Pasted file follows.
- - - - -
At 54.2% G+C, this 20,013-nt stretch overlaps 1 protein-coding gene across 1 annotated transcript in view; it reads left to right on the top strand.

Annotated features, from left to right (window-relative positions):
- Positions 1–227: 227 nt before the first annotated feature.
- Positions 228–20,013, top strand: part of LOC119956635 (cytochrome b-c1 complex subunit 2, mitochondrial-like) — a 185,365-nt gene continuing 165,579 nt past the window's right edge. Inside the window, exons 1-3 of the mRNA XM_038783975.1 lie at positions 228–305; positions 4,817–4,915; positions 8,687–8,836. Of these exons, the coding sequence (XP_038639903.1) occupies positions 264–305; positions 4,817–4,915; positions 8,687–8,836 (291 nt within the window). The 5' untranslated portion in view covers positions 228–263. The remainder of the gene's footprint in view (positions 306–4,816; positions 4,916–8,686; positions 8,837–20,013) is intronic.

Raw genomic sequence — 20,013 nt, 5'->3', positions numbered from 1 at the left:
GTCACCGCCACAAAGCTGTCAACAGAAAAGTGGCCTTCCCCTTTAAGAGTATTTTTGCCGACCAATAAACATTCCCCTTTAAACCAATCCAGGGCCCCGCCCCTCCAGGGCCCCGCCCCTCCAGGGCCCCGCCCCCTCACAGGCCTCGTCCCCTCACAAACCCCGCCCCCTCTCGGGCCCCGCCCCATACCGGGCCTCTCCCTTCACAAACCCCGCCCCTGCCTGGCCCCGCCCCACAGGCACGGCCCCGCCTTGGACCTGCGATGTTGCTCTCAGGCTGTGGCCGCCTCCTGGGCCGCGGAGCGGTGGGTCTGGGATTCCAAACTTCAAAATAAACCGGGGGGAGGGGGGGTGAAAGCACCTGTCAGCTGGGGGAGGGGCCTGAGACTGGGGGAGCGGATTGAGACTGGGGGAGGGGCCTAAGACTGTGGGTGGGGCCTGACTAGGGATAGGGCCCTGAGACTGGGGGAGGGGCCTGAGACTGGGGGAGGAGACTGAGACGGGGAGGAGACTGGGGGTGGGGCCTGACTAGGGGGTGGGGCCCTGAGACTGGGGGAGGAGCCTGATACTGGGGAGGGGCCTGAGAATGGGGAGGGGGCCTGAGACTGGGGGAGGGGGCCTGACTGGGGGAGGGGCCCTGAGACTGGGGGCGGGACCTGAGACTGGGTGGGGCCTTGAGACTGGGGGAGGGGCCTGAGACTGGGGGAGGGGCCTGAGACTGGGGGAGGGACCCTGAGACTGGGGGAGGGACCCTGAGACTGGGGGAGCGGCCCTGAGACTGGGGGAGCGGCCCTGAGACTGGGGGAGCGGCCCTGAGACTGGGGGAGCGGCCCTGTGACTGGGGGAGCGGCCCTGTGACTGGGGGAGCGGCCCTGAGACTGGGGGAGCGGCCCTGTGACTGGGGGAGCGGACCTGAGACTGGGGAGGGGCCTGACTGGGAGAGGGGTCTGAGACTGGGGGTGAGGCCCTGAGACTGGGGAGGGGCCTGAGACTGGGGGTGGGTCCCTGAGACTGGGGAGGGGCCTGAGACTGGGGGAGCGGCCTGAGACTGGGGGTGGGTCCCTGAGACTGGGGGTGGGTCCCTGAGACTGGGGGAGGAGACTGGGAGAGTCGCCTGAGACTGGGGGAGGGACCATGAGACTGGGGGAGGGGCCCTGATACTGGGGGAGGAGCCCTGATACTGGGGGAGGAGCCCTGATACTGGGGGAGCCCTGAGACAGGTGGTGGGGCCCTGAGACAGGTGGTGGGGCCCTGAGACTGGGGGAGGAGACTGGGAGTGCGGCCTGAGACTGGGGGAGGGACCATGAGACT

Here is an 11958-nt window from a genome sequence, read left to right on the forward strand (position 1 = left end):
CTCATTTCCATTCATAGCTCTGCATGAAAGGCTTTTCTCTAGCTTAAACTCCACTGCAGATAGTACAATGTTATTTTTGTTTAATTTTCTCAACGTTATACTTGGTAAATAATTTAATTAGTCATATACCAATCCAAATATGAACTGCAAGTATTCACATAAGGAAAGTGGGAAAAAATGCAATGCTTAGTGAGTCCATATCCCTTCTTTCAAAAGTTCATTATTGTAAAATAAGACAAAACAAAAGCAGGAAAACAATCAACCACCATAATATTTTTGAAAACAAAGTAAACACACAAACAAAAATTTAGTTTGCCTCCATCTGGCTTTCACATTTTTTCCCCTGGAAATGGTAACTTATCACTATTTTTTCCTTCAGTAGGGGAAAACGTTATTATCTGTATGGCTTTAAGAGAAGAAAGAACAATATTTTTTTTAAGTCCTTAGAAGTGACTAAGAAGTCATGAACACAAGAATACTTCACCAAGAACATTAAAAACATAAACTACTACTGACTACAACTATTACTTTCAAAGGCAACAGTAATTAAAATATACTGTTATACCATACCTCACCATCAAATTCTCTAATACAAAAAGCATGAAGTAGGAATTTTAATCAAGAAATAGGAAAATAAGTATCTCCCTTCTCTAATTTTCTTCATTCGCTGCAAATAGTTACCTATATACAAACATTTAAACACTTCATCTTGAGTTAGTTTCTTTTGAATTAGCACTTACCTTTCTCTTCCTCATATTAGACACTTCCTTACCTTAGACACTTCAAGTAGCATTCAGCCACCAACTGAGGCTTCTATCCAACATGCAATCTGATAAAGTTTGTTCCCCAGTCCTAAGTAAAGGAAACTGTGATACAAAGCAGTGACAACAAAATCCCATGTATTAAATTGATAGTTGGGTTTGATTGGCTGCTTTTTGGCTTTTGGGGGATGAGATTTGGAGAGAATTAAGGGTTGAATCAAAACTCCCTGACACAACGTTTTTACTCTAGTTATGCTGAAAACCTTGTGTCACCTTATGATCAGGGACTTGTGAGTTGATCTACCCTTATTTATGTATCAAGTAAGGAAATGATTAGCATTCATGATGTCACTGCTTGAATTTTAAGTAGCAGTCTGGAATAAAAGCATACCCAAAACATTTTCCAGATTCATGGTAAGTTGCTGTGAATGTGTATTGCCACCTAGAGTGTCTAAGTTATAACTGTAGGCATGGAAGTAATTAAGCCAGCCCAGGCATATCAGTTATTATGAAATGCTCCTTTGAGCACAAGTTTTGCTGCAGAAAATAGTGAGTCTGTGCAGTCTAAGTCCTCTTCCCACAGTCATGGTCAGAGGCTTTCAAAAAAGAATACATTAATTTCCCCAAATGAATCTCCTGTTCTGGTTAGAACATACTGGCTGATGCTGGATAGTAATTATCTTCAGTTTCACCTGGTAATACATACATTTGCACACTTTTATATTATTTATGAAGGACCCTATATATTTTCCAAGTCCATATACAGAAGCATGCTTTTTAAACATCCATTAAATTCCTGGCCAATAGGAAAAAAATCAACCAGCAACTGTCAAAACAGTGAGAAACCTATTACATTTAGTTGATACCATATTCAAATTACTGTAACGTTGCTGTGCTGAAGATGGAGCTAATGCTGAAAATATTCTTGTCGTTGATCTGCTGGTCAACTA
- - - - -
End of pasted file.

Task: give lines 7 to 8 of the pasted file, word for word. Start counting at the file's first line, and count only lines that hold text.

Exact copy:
Here is an 11958-nt window from a genome sequence, read left to right on the forward strand (position 1 = left end):
CTCATTTCCATTCATAGCTCTGCATGAAAGGCTTTTCTCTAGCTTAAACTCCACTGCAGATAGTACAATGTTATTTTTGTTTAATTTTCTCAACGTTATACTTGGTAAATAATTTAATTAGTCATATACCAATCCAAATATGAACTGCAAGTATTCACATAAGGAAAGTGGGAAAAAATGCAATGCTTAGTGAGTCCATATCCCTTCTTTCAAAAGTTCATTATTGTAAAATAAGACAAAACAAAAGCAGGAAAACAATCAACCACCATAATATTTTTGAAAACAAAGTAAACACACAAACAAAAATTTAGTTTGCCTCCATCTGGCTTTCACATTTTTTCCCCTGGAAATGGTAACTTATCACTATTTTTTCCTTCAGTAGGGGAAAACGTTATTATCTGTATGGCTTTAAGAGAAGAAAGAACAATATTTTTTTTAAGTCCTTAGAAGTGACTAAGAAGTCATGAACACAAGAATACTTCACCAAGAACATTAAAAACATAAACTACTACTGACTACAACTATTACTTTCAAAGGCAACAGTAATTAAAATATACTGTTATACCATACCTCACCATCAAATTCTCTAATACAAAAAGCATGAAGTAGGAATTTTAATCAAGAAATAGGAAAATAAGTATCTCCCTTCTCTAATTTTCTTCATTCGCTGCAAATAGTTACCTATATACAAACATTTAAACACTTCATCTTGAGTTAGTTTCTTTTGAATTAGCACTTACCTTTCTCTTCCTCATATTAGACACTTCCTTACCTTAGACACTTCAAGTAGCATTCAGCCACCAACTGAGGCTTCTATCCAACATGCAATCTGATAAAGTTTGTTCCCCAGTCCTAAGTAAAGGAAACTGTGATACAAAGCAGTGACAACAAAATCCCATGTATTAAATTGATAGTTGGGTTTGATTGGCTGCTTTTTGGCTTTTGGGGGATGAGATTTGGAGAGAATTAAGGGTTGAATCAAAACTCCCTGACACAACGTTTTTACTCTAGTTATGCTGAAAACCTTGTGTCACCTTATGATCAGGGACTTGTGAGTTGATCTACCCTTATTTATGTATCAAGTAAGGAAATGATTAGCATTCATGATGTCACTGCTTGAATTTTAAGTAGCAGTCTGGAATAAAAGCATACCCAAAACATTTTCCAGATTCATGGTAAGTTGCTGTGAATGTGTATTGCCACCTAGAGTGTCTAAGTTATAACTGTAGGCATGGAAGTAATTAAGCCAGCCCAGGCATATCAGTTATTATGAAATGCTCCTTTGAGCACAAGTTTTGCTGCAGAAAATAGTGAGTCTGTGCAGTCTAAGTCCTCTTCCCACAGTCATGGTCAGAGGCTTTCAAAAAAGAATACATTAATTTCCCCAAATGAATCTCCTGTTCTGGTTAGAACATACTGGCTGATGCTGGATAGTAATTATCTTCAGTTTCACCTGGTAATACATACATTTGCACACTTTTATATTATTTATGAAGGACCCTATATATTTTCCAAGTCCATATACAGAAGCATGCTTTTTAAACATCCATTAAATTCCTGGCCAATAGGAAAAAAATCAACCAGCAACTGTCAAAACAGTGAGAAACCTATTACATTTAGTTGATACCATATTCAAATTACTGTAACGTTGCTGTGCTGAAGATGGAGCTAATGCTGAAAATATTCTTGTCGTTGATCTGCTGGTCAACTA